I can assure you that your tattoos and body piercings never played a role in my decisions.  I suppose that some psychiatrists would argue that EVERY part of a person should be considered as one more piece of the puzzle—i.e. maybe a person with major body art is more impulsive, etc…   But honestly, I never gave yours any consideration, pro or con.

I order MRIs in some situations.  But I know, from your symptoms, what your MRI will show—and more importantly, what the results will mean.  You do not have radicular symptoms.  You do have muscle symptoms.  Your MRI will almost surely show degenerative joint disease at multiple levels—which would be a common finding in someone your age who has no pain.  Every person who has had an MRI obtains a list of horrible-sounding things—but those horrible things are NORMAL.  MRI’s should not be used as a ‘shotgun’ approach to diagnosis; they should be used to verify findings suspected because of the history and physical.  EVERYONE has some type of pathology on MRI—and it is shameful that some doctors use those findings to justify a litany of costly procedures that have no chance of benefit to the patient.

In other words, I didn’t order an MRI because the results—no matter what they were– would not alter the course of treatment.  In medical school, we used to live by that rule; don’t order a test unless it has at least some chance of changing the diagnosis or treatment.  These days, tests seem to get ordered for far less reason!

Whether to treat chronic, nonmalignant pain with opioids is a complicated question, which is why I spend so much time on the topic in my blog.   There ARE people with severe injuries, and even in THOSE cases, the value of opioid agonists is debatable.    In medicine, doctors must be guided by evidence—otherwise we end up guided by guesses, clouded by ego and emotion.   The evidence shows that opioid agonists destroy function, even as the person taking them insists that more are needed.  But as you will read in my blog, I cannot accept the extreme position that they are NEVER indicated.  In cases of severe injury, it is difficult for me—and I suspect many doctors– to write opioids off completely.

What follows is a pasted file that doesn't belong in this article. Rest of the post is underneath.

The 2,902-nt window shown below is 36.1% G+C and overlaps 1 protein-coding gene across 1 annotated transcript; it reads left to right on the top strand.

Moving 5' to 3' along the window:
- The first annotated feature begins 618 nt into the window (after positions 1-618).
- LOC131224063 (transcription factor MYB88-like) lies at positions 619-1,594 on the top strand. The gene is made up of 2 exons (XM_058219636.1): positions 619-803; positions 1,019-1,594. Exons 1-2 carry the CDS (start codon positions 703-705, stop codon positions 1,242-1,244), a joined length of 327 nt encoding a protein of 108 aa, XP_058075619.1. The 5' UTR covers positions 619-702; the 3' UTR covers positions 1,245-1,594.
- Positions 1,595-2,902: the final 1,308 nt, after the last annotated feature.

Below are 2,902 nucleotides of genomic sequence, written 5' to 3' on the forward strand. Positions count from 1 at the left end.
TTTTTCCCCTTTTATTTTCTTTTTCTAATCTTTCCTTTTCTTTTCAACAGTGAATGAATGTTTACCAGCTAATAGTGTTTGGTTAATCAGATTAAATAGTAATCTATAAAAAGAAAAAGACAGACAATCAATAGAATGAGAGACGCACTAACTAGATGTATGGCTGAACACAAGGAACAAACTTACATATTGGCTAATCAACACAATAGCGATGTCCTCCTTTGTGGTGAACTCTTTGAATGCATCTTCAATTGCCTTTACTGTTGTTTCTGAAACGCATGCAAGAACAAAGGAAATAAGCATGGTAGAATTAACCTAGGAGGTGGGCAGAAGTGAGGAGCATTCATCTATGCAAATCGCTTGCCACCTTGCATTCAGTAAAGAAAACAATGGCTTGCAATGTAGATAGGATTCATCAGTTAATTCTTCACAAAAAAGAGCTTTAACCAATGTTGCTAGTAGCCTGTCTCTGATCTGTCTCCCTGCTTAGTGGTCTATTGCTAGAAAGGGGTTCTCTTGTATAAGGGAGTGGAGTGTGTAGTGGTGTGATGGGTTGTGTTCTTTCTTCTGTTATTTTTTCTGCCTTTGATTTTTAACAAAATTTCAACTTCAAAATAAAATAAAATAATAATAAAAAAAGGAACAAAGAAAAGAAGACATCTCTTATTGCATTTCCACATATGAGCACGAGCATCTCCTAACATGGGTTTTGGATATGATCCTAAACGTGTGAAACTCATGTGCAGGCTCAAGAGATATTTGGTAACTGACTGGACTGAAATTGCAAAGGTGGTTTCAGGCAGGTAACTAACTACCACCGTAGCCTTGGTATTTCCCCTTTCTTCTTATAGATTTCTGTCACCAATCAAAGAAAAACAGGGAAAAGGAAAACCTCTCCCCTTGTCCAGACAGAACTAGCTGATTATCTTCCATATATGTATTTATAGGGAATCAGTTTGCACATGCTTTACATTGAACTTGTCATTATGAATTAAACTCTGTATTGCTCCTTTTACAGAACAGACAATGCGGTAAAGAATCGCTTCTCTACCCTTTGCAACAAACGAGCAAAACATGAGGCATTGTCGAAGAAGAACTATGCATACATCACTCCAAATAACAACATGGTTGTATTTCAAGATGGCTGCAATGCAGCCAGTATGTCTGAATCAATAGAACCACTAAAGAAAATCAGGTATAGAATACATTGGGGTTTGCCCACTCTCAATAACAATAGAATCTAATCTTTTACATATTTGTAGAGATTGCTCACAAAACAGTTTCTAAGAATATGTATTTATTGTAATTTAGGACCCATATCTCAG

In the case of a person who can, as in your case, play basketball (!), the thought of prescribing opioids is, frankly, ridiculous.  If you came to my office wearing a suit—heck, wearing a tuxedo—and told me you were a senator from the political party I prefer, and that pain bothers you every time you wave from the end of a train–  and then you gave the same history as your own– I would say that opioid agonists are not indicated.  Not even close.

From all that I know, your problem is not surgical or even anatomical, and you will only get worse if you treat your pain using opioid pain medications.  Your best chance for good health will come from exercises that improve flexibility and aerobic tolerance—i.e. stretching and exercise, gently at first, and working up as tolerated.  That’s the right path, in my opinion.

————————————————

For readers—I hope there is something interesting in the exchange.  Comments are welcome, but as I’ve written before, I don’t publish mean-spirited messages from the people who think I’m too stingy with pain pills.  If you want to make a point, I’m thrilled to share it—but personal attacks will go straight to the trash bin.  It speaks to the emotion surrounding the pain pill issue, I suppose, that I even need to make this request.  I’m truly sorry that you are hurting.

Soldiers photo available from Shutterstock.

 


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    Last reviewed: 3 Apr 2012

APA Reference
Junig, J. (2012). Same Old Story. Psych Central. Retrieved on September 2, 2014, from http://blogs.psychcentral.com/epidemic-addiction/2012/04/same-old-story/